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“I notice there seems to be some heavy hetero-oriented and gender-role biased content on the elephant journal site (and well, most places on the internet). Did you notice that?”
—read a recent message from a friend.
I hadn’t noticed and was glad she brought it to my attention but part of me felt angry that she even brought it up.
Some of that was my ego, and the rest of it was disbelief that she couldn’t see the bigger picture. Don’t get me wrong, I’m all for being inclusive and equal rights for everyone, but here are two things I think to be true:
1. In order to create, we have to come from a personal point of view.
Often times, creative blocks come from over thinking instead of listening to our inner voice and following our intuition. Art in and of itself sheds light on different aspects of the human condition, making us consider points of view we may not have previously considered.
If we artists are concerned about making our work politically correct, trying to please everyone, our art would be watered down to two tight paragraphs on kittens. And while kittens are cute and awesome, what change does watered down art bring to the world?
2. Most lessons from art/stories can be applied to whatever situation describes your situation.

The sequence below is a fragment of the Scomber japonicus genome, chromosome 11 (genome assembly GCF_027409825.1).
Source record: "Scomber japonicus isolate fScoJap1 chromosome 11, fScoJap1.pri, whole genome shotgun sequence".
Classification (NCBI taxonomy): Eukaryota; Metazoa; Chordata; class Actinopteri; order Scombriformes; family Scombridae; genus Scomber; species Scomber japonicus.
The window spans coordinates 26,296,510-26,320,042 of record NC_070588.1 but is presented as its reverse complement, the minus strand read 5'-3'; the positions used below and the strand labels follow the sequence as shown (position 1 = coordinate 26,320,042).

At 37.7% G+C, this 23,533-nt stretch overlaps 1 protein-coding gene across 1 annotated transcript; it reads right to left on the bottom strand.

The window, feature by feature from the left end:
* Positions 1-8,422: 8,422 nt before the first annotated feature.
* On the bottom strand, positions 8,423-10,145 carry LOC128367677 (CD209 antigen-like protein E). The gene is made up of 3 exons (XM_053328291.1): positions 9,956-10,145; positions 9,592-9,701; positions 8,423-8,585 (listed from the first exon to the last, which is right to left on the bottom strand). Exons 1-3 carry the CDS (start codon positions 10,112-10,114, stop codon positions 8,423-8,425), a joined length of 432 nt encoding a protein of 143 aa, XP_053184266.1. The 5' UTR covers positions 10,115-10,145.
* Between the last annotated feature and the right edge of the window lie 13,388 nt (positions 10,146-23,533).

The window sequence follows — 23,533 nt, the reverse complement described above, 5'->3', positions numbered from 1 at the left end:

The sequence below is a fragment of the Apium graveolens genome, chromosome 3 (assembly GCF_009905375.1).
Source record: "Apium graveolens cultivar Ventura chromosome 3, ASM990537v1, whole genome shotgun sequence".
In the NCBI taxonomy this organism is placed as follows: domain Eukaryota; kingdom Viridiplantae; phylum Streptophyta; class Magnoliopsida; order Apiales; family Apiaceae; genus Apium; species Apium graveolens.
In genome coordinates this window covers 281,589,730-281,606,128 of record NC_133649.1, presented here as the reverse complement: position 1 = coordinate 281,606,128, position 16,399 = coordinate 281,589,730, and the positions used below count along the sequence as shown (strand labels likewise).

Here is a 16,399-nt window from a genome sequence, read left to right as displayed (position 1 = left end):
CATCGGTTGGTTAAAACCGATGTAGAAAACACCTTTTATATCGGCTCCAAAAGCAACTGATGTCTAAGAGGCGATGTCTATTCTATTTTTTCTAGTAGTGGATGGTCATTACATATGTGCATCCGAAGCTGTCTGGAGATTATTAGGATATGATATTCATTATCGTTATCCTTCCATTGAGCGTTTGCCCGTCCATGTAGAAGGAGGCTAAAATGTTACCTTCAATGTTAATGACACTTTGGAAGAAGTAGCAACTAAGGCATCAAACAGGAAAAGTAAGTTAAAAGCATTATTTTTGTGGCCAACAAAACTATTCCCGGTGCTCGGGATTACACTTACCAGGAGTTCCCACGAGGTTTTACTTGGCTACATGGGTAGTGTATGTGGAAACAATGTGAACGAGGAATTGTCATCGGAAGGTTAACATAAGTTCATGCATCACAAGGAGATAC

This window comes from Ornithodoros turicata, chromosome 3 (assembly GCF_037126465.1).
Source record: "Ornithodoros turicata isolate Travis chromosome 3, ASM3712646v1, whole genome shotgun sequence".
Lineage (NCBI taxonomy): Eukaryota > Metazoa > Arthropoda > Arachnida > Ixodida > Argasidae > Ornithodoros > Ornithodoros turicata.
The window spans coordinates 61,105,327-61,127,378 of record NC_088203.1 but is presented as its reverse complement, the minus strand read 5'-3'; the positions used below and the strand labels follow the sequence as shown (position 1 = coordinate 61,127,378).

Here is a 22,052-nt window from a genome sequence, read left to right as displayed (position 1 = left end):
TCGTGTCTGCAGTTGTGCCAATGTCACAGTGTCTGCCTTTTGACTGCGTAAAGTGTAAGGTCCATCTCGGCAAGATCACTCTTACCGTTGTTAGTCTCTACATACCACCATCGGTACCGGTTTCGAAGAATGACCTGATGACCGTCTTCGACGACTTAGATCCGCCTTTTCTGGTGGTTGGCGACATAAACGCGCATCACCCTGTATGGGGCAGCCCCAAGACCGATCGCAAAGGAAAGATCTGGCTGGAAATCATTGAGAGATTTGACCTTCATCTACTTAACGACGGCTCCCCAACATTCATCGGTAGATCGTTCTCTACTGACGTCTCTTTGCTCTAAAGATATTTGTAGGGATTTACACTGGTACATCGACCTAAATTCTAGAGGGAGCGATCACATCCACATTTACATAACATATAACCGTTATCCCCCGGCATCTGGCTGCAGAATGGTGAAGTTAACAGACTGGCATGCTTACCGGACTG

If we take a step back and look at the big picture of a piece, we can see that the lesson it’s trying to impart is universal whether you’re polyamorous, heterosexual, homosexual, transgender, etc.
For example, one of my favorite books is The Five Love Languages.
I recommend it to everyone.
This book is written by a Christian author and includes a lot of scripture and talk of God. I don’t identify as Christian, but the message of the book, that true love means giving to someone in a way they understand, is so powerful that the overarching message of love trumps the point of view in which it was written. Seriously, this book has changed my relationships and how I look at relationships in an incredibly meaningful way.
Additionally, this book was written with romantic relationships in mind, but the lesson is so universal that it can be used to strengthen all of our relationships, romantic, platonic or otherwise.
Of course, there is going to be art that is incredibly specific and exclusive to certain groups of people, and this type of art is necessary too.
Often times, I feel people get too caught up in, “Oh, this article about being a better partner only talks about heterosexual couples, so it obviously doesn’t apply to me. The author is being insensitive and exclusive,” when really, the article is just written from a heterosexual point of view. The author happens to be heterosexual and the advice could be applicable to any relationship, regardless of which pronouns or labels were used.
Could we writers be more mindful of how we word things in order to be more inclusive?
But there’s a difference between writing from a point of view and deliberately being insensitive to different lifestyles.
The world is too large for one piece of writing to encompass all of the bazillions of combinations that could specifically apply to one person.
However, if we all calm down and start looking past the labels and look at the universal message of a piece, we would all be able to learn something from each other, regardless of how we identify.
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Author: Kari Lu Cowell
Apprentice Editor: Melissa Tamura / Editor: Renee Picard
Photo: Elephant Archive